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Sustainable development and the pulp and paper industry – A second life for ashes from co-combustion of bark and sludges


Recycling of Phosphorus (P) from waste streams needs to be increased for a sustainable society. The pulp and paper industry produces large amounts of nutrient (notably P)-rich sludges. Swedish researchers have now published a detailed characterization of ash* from co-combustion of bark and sludges from a paper mill. Morphological parameters and porosity were analyzed with X-ray micro-tomography at the ANATOMIX beamline. The results of the study indicate that the slag* could be used for soil fertilization purposes, after being pretreated by crushing.

Recycling phosphorous from waste streams for fertilization purposes could contribute to a sustainable society. The production in the pulp and paper industry results in several waste streams, e.g. nutrient-rich sludges in different forms (phosphorous but also nitrogen, potassium, and micronutrients like magnesium, zinc, cupper...). The study aims to investigate possibilities for utilising nutrient-rich ash fractions from the combustion of bark and two types of sludges, which are residuals streams from the pulp and paper industry. The combustion performance was investigated, and advanced analysis methods were used to characterise the ashes, including evaluating morphology, porosity, pore size distribution, active surface area, elemental composition, and crystalline phases.

Figure 1: co-combustion of bark and sludge mixtures

This was a collaboration between the Thermochemical Energy Conversion Laboratory at the Department of Applied Physics and Electronics, Umeå University, and Department of Forest Biomaterials and Technology at Swedish University of Agricultural Sciences, Sweden. The tomography experiments were performed in collaboration with the team at the beamline ANATOMIX of Synchrotron SOLEIL.

Although slag was present in all experiments, the share of bottom ash found as slag particles increased with higher sludge proportion in the fuel blend. Nutrient amounts indicate that slag particles from combustion of sludge and bark mixtures can be useful either as a soil improvement directly or for recovery processes. Evaluation of tomography data showed that discrete and open pores could be distinguished on a micrometre scale. The porosity of the slag varied between 17 and 23 vol% for the bark and sludge mixtures. Open pore volume displayed large variations, 39–56 vol% of the pores were open pores connected to the surrounding volume. For all samples, 90 % of the pores were small, with an equivalent diameter under 30 μm, but the largest pore volume consists of pores with diameter over 75 μm. In soils, pores with a minimum diameter over 30 μm generally transmit water and the smaller pores store water. The slag particles have relatively thick walls, with few pore openings to the surroundings.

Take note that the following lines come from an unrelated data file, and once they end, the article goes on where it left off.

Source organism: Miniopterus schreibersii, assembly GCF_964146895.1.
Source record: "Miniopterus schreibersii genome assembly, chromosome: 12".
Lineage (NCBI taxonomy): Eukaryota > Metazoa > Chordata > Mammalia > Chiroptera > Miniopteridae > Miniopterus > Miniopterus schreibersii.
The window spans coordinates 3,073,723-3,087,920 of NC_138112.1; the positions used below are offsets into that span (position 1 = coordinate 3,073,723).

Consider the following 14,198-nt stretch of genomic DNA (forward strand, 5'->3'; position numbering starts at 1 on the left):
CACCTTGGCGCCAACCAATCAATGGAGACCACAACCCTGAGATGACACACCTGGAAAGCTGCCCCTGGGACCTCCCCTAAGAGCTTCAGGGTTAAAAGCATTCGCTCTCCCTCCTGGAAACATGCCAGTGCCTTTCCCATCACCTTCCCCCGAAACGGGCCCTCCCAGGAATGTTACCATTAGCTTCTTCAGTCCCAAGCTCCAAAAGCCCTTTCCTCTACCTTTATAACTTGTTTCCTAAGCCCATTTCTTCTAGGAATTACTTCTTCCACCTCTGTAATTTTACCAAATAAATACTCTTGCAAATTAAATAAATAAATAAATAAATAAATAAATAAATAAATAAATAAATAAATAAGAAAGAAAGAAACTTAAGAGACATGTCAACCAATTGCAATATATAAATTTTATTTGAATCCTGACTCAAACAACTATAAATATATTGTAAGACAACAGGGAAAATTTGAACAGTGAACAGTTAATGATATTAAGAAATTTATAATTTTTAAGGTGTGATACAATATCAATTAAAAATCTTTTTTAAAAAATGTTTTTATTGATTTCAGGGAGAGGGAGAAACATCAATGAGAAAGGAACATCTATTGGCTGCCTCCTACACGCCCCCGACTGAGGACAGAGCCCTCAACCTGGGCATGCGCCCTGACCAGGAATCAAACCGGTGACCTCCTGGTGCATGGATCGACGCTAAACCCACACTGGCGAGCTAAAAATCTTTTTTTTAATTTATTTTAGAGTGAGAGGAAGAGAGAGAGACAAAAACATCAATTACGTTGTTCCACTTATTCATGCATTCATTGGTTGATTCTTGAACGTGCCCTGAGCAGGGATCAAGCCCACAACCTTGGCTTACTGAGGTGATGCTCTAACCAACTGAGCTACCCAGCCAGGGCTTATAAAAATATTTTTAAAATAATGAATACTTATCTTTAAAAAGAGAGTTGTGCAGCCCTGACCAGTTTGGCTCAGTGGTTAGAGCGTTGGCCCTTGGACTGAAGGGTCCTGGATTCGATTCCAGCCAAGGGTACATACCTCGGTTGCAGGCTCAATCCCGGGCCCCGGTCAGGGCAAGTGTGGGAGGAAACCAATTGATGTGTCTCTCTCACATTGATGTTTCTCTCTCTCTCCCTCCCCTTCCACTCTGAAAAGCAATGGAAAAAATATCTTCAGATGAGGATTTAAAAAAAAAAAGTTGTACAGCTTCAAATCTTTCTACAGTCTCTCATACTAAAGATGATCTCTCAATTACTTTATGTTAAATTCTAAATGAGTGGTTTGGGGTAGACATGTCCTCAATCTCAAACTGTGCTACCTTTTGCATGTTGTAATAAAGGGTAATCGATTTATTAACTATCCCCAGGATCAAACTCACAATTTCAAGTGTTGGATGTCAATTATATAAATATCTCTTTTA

Figure 2: image of a slag particle obtained with X-ray microtomography at the ANATOMIX beamline. Pores of different size are visible

Tomographic analysis of morphological parameters was performed at the beamline ANATOMIX. A measurement strategy for heterogeneous sample type containing highly absorbing regions (Fe-rich) and C-rich regions with very low X-ray absorption was developed together with the beamline scientists, including testing of different detectors and measurement distances to obtain clear images of microporosity.



The amount of nutrients in the slag from the combustion experiments indicates that the slag is a candidate material for further investigations on soil improvement. Morphology of slag particles was analysed with X-ray micro-tomography and image analysis. The porosity and open pore volume of the slag displayed a large variation between within as well as between fuel mixtures, with a porosity between 17 and 23 vol% for the bark and sludge mixtures and in average 39–56 vol% was open pore volume. The number of discrete pores per particle volume is overall high and the largest number of discrete pores were small pores, under 30 µm in diameter, while the largest pore volume consisted of large pores over 75 µm in diameter. Overall, the slag particles have relatively thick walls, many small discrete pores and with few pore openings to the surroundings, indicating that the slag needs to be ground before application in the soil to improve the root access to the nutrients.


*Ash/slag: Ash as a general term is comprised by fine, powdery material (ash) and larger particles even up to the size of a fist from the combustion system used in this work (slag). Slag is formed when the share of liquidus phase in the total ash is too large and the individual smaller grains adhere together into a mixture of melt and solids. When this solidifies you get slag which contains crystallites of stable compounds, amorphous material, and voids.